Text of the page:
Dave Fornell, DAIC Editor
Dave Fornell, Editor DAIC
The Heart Rhythm Society (HRS) 2013 scientific sessions covered the latest research and technology in electrophysiology (EP). Here are a few trends and innovative new technologies I wanted to highlight from the meeting.
One of the most innovative technologies discussed at the meeting was the Nanostim leadless pacemaker. The tiny device, about the size of a tip of a pen, is implanted via catheter inside the heart, attached to the wall of the left ventricular apex.
A new trend in transcatheter ablation technology has been the development of force sensing catheter tips to let operators know if they are applying enough force to guarantee proper lesions to improve patient outcomes. Companies with these technologies at HRS this year included nContact, Biosense Webster and Endosense.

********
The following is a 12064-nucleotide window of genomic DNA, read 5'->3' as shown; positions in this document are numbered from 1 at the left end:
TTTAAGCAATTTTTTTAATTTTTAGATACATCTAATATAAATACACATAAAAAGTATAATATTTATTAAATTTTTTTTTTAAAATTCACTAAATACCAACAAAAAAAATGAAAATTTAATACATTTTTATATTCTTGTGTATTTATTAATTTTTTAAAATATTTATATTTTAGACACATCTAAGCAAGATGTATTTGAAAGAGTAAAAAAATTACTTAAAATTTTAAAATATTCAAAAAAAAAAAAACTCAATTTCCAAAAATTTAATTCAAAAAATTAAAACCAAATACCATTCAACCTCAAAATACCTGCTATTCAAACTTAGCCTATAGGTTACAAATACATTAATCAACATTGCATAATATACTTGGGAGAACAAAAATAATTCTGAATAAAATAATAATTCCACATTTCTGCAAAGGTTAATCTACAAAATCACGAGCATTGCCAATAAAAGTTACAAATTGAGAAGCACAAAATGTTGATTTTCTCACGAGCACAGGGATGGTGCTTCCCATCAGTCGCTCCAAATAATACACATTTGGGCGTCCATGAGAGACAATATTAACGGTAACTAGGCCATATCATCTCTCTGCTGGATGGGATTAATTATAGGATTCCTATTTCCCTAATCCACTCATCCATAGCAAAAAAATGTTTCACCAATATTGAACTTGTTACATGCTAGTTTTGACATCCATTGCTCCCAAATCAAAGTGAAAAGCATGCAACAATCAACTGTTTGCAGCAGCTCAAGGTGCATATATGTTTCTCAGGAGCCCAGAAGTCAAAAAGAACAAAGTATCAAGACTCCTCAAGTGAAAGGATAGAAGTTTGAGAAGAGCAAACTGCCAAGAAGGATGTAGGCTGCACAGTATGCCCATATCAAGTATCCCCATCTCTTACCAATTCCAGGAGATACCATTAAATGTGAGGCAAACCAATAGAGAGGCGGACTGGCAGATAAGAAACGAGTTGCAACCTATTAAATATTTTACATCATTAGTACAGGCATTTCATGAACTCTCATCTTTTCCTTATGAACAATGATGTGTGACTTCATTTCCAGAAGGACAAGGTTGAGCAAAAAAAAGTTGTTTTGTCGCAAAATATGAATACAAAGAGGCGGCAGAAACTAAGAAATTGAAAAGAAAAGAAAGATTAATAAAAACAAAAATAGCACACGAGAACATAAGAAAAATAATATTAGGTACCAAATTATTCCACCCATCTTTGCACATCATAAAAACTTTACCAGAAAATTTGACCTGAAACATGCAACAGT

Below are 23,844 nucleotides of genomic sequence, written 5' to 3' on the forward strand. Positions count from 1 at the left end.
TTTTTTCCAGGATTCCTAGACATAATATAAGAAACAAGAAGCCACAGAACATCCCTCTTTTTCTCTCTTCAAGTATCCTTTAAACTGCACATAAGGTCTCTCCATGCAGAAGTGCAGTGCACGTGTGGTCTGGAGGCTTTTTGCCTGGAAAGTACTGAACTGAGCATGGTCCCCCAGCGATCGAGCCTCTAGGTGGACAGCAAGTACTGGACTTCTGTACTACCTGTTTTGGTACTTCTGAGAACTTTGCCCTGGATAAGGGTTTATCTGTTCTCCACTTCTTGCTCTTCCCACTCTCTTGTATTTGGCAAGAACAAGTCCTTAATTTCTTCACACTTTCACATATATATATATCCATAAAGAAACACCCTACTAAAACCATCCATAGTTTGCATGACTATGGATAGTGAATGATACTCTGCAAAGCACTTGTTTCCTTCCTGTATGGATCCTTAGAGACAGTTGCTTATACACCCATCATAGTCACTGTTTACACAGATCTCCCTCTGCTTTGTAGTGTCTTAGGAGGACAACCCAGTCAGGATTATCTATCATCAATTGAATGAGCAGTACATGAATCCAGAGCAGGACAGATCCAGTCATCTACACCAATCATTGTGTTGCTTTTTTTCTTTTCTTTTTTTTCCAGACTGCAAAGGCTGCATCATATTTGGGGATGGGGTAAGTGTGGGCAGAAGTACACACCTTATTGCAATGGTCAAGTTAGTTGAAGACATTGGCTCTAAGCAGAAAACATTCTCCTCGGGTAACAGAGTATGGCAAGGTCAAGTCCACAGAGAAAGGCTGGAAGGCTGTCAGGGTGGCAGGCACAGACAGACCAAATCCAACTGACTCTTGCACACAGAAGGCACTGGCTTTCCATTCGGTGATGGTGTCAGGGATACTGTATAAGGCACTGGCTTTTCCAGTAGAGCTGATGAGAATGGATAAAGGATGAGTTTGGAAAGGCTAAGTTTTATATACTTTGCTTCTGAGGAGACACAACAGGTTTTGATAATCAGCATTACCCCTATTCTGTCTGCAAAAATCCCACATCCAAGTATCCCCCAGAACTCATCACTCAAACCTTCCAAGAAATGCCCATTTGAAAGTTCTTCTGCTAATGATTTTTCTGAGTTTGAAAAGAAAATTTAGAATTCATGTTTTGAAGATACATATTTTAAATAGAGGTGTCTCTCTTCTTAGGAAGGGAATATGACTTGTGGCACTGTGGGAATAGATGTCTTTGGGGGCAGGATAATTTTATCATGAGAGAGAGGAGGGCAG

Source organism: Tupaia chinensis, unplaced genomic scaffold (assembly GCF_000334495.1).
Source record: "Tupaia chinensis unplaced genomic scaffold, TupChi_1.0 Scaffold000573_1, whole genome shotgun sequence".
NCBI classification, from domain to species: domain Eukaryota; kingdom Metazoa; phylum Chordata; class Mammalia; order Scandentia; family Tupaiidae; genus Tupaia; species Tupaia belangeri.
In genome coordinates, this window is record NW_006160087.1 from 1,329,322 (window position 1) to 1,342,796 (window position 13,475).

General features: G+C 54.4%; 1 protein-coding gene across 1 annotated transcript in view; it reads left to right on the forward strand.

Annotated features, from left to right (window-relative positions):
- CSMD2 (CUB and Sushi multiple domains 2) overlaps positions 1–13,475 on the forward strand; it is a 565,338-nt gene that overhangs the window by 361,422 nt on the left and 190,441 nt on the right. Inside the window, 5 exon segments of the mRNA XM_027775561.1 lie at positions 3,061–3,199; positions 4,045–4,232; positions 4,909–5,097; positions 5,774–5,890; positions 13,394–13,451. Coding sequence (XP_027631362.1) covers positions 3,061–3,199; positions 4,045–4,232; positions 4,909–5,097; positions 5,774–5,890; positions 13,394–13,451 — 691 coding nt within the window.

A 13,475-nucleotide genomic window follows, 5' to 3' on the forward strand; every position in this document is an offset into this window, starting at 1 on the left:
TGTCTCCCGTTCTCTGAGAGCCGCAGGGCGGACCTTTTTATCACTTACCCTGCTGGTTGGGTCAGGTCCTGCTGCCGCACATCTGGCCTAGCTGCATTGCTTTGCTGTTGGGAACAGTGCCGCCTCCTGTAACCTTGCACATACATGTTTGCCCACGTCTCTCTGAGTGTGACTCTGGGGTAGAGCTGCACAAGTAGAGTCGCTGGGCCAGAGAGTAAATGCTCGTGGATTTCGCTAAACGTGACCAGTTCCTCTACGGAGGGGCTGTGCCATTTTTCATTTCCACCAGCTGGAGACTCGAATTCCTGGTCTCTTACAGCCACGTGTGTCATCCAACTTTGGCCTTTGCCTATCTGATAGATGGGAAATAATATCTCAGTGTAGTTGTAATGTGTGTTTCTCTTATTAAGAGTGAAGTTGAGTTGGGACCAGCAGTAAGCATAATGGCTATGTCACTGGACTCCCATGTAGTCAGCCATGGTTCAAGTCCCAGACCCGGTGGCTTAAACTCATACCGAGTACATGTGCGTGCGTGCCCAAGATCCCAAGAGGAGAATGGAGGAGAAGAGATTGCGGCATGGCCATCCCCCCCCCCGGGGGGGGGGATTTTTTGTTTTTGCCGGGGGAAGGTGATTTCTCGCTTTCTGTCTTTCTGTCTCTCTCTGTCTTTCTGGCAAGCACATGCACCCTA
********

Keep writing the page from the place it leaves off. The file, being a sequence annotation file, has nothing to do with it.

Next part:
Another technology advancement to improve catheter ablations are new electro-anatomic mapping techniques. A large amount of interest was shown in the new AF FIRM rotor mapping technique, which offered positive data in trials, but also has spurred debate. It is believed by some that AF rotors move. If they are stationary, the ablations can be very successful, but if they move, relief from AF might only be temporary following a FIRM procedure.
Another new technology that generated interest at the show was Boston Scientific's new Rhythmia Mapping System, a 3-D mapping and navigation system, which will offer competition to the two existing systems on the market.